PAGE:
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Wednesday, June 30, 2010

Today in BP Oil Disaster: Day 72

Posted By on Wed, Jun 30, 2010 at 4:24 PM

  • Last night, the Gulf of Mexico's Tropical Storm Alex became Hurricane Alex, a Category 1 storm now some 200 miles from Brownsville, Texas. Its projected path shows it making a sharp turn west into Mexico. It's the first June hurricane to hit the Gulf since 1995. But if you're wondering if we'll be seeing its effects, well, just look outside your window. Heavy rains are expected through today and possibly tomorrow.

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  • As for cleanup efforts, they're at a halt until the weather clears up. BP says it's facing 12-foot waves and will delay for a few days — which means, most likely, the rest of the week. Happy Fourth of July.

  • Jefferson Parish councilman John Young blasts the disaster response and tells WWL he's "ashamed to be an American right now":

    "We're on day 72, it's been ten weeks, over two months, they're still talking about cutting the red tape. We've been asking them to cut the rep tape since early May. ... There's so much of a disconnect. There needs to be a paradigm shift where the state and locals take over, the federal government gets out of the way, let BP pay for it at the end of the day. I'm ashamed to be an American right now. This is the greatest country in the world, and we have failed to properly respond to this disaster."

  • The U.S. Coast Guard has imposed a 100-meter "safety zone" around boom and other undefined "oil response efforts" — break the 100 meters and you can face a $40,000 fine and "Willful violations may result in a class D felony," according to a Deepwater Horizon Response release.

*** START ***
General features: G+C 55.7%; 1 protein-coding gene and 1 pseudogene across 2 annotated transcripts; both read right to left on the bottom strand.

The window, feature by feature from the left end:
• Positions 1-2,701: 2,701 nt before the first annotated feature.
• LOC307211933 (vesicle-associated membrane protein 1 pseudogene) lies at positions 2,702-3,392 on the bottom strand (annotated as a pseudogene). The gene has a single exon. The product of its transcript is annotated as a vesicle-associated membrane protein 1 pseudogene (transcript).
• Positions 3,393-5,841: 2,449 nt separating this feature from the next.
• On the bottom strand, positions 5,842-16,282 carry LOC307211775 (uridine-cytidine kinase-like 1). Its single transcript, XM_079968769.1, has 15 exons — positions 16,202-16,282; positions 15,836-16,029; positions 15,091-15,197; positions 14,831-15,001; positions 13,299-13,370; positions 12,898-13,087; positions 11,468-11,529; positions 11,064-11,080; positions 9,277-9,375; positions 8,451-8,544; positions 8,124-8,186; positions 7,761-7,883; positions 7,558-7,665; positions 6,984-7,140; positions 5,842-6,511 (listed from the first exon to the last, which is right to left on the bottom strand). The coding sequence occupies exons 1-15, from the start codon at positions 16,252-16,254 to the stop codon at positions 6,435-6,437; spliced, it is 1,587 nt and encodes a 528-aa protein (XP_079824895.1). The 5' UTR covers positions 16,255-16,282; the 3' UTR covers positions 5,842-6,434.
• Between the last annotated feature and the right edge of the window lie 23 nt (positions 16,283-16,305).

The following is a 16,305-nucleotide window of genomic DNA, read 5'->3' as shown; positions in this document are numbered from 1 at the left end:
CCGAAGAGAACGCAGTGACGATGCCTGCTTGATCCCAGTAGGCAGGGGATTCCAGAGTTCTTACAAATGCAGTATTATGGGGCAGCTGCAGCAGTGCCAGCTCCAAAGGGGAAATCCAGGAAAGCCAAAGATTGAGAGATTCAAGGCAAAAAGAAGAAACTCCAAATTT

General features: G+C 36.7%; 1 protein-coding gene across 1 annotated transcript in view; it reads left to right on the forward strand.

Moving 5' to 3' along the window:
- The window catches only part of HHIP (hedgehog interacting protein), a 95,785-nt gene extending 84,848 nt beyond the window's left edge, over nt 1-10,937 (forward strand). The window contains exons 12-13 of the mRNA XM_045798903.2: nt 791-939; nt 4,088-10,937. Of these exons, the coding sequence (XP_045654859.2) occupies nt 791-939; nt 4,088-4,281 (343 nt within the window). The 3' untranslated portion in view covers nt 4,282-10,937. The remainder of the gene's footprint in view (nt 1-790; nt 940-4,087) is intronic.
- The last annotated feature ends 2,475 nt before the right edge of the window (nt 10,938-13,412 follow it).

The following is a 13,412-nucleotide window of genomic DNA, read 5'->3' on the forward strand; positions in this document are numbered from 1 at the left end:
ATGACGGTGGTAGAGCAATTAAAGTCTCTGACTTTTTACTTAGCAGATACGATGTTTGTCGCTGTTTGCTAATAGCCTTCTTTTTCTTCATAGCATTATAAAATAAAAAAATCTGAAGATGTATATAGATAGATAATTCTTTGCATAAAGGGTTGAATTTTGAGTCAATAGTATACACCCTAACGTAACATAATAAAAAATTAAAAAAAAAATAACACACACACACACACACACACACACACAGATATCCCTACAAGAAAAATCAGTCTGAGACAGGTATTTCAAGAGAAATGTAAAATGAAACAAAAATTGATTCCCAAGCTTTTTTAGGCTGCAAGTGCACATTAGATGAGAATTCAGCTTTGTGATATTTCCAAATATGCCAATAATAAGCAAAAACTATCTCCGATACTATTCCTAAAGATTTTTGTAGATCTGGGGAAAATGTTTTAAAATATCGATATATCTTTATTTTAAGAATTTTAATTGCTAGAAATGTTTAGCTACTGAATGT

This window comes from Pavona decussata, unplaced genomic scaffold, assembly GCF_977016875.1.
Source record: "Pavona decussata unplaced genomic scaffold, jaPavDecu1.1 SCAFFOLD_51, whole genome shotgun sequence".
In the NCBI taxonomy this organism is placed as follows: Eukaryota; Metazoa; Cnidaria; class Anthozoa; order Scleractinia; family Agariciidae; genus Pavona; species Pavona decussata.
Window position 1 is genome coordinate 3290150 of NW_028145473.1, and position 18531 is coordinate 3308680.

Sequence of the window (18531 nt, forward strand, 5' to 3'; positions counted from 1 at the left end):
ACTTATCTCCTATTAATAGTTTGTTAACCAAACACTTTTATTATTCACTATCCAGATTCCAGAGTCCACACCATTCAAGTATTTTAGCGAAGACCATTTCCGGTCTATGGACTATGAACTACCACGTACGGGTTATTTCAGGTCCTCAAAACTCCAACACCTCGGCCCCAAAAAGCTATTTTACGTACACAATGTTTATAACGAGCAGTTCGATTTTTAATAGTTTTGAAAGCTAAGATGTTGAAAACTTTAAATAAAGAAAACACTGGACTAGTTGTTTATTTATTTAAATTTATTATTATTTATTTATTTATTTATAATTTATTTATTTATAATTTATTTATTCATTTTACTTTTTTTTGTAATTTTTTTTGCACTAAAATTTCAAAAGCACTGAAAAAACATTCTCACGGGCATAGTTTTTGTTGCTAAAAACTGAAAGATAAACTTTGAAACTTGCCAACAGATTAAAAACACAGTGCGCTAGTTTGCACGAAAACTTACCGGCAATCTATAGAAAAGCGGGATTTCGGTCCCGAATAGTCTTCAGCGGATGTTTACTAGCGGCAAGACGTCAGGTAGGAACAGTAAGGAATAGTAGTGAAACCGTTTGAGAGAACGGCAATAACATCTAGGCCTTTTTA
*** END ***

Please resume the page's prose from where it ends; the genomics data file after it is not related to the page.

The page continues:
• International aid in the Gulf: 12 countries of more than 30 that reached out are supplying booms, chemicals, skimmer and technical support.

  • New Orleans city council president and Wisconsonite Arnie Fielkow writes to his Northern brethren, letting 'em know why the country should care and pay attention to its fellow 'Mericans on the coast:

    It is neither about charity nor sympathy, and, in fact, we very much want you to continue to visit our majestic city and relish in its music, safe seafood and Southern charm. But it is all about a preservation of a way of life, a culture, a special sense of place and a pride of being here. That is something Midwesterners understand just as well as those of us in N'Awlins.

  • The ACLU has put Louisiana law enforcement on watch regarding its BP policing and the close relationships oil companies enjoy with the local law:

    Marjorie Esman, executive director of the group's Louisiana chapter, reminded the sheriffs of the coastal parishes that "members of the public have the right under the First Amendment to the U.S. Constitution to film, record, photograph, and document anything they observe in a public place. No one—neither law enforcement nor a private corporation — has the legal right to interfere with public access to public places or the recording of activities that occur there. Nor may law enforcement officials cooperate with private companies in denying such access to the public."

  • New Orleans foodie Lorin Gaudin vows to eat Louisiana seafood every day (or get someone else to) and document it, until it's no longer possible. Godspeed.

  • And this happened yesterday.
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